It bothers me that this writeup has existed for three years without a rebuttal, because in all likelihood, at least one person has read it and believed that what was contained within it was fact. It's not. It's an attack on religion, rife with fallacies of logic, factual inaccuracies, and outright lies, using as a major source a person who, despite his work in logic and reason, made no effort to apply logic or reason to his musings on religion. This essay serves first and foremost to point out everything that is wrong with the original write-up, and second, to argue that religion is, in fact, very much benign.

As a disclaimer, I should disclose that I am a non-practicing member of the Roman Catholic Church, the world's largest church, and although I am not active in the Church, and disagree with a lot of its teachings, it bothers me when people make statements about it which are misleading or untrue. For the remainder of this essay, the Roman Catholic Church will be referred to as the RCC or simply "the Church". Bible passages will be taken from the King James Version. And for the record, the Church is not a fundamentalist Christian organization, and does not believe in a strict, literal interpretation of the Bible (two statements which are implied in the essay).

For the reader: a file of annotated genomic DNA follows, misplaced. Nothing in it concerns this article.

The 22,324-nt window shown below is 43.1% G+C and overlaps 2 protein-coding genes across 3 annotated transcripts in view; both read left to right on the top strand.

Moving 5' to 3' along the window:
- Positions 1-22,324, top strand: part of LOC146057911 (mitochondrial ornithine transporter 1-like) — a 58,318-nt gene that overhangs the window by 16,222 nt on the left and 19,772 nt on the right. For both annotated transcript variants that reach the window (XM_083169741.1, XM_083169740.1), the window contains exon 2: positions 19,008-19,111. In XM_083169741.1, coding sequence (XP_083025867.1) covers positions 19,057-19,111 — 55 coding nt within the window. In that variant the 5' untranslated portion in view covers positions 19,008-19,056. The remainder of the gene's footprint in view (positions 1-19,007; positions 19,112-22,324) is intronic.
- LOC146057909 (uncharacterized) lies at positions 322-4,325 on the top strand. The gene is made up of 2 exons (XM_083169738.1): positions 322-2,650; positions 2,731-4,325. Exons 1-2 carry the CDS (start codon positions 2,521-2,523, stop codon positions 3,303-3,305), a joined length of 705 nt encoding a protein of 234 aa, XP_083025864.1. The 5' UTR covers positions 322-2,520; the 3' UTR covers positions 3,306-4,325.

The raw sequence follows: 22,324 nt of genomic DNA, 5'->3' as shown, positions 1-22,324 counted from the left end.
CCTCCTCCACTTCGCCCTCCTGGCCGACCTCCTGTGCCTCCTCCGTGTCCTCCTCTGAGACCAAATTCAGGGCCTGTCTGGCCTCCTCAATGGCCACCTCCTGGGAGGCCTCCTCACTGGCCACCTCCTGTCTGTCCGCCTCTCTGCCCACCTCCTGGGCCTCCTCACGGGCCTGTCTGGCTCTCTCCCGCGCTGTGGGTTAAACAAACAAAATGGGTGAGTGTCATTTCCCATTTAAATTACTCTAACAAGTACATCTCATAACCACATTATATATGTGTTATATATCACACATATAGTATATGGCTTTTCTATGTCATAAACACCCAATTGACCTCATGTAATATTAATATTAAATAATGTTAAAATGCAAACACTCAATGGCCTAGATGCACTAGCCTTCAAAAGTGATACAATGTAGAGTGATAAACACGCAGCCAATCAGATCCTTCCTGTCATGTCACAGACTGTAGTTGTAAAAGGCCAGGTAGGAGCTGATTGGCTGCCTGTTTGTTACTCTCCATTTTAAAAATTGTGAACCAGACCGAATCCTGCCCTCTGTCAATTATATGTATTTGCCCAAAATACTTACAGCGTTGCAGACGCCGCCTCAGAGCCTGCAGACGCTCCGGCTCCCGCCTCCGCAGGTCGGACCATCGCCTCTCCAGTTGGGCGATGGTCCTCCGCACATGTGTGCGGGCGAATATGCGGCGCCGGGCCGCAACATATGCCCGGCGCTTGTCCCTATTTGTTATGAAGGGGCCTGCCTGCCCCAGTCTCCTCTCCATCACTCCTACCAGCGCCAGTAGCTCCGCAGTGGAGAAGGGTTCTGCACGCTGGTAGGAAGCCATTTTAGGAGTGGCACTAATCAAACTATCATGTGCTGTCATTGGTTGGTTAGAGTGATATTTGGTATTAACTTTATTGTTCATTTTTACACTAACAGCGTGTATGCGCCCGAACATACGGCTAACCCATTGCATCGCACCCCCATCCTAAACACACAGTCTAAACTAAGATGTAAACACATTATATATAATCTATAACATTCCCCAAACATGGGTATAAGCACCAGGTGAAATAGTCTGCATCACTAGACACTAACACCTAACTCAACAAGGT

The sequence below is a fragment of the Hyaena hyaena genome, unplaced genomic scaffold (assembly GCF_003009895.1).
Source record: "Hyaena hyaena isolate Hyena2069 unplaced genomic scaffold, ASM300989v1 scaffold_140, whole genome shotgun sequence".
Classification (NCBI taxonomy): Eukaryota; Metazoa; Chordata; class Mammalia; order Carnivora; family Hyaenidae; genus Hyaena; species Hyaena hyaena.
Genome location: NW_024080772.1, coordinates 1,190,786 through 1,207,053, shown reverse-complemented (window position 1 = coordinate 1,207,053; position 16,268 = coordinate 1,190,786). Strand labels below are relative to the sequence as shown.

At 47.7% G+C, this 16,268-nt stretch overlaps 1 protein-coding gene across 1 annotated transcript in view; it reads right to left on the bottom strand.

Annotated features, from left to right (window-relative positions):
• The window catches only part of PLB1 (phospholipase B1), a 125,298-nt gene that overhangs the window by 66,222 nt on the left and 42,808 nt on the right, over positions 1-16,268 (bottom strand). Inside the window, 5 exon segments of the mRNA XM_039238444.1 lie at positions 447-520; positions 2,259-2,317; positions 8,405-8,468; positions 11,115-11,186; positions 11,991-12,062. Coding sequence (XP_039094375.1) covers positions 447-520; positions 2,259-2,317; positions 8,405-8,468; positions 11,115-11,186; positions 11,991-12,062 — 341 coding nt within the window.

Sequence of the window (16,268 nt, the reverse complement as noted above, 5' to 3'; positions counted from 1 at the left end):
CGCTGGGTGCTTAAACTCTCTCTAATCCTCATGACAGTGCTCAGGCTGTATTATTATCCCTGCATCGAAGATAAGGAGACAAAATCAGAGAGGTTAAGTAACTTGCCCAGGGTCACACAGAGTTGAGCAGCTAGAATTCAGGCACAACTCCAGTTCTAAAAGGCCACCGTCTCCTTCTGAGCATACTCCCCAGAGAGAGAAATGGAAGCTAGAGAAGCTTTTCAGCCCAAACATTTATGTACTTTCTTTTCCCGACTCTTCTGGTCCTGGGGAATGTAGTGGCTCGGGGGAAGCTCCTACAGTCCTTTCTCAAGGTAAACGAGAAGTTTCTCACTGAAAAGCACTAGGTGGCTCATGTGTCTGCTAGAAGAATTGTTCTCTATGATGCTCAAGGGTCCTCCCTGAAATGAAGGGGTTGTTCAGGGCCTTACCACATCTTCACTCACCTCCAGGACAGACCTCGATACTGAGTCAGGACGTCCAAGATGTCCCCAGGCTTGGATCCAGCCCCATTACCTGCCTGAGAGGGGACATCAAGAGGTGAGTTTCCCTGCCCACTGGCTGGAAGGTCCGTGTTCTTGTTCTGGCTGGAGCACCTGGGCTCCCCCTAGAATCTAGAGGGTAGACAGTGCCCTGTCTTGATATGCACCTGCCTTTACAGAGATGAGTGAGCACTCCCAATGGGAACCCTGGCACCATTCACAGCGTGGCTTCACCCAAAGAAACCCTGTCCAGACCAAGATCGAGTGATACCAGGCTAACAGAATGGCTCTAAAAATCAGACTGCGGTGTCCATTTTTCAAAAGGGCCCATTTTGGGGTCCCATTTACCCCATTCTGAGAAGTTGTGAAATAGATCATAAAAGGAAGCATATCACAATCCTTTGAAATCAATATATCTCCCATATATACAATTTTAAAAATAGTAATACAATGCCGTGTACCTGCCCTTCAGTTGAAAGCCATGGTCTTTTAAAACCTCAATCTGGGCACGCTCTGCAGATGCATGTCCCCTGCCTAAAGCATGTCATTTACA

Religion - What Exactly Are We Talking About?

To be blunt, the "Judeo-Christian faith" does not exist any more than "American food" does. One can discuss American food, but that discussion will be a wide, sweeping one and statements made about some Americans will not apply to other Americans. Likewise when talking about this "Judeo-Christian faith", it's very difficult to make any sort of concrete statement, because Judeo-Christianity consists of such diverse beliefs as to make any summary judgment impossible. To wit, the "Judeo-Christian faith" would include: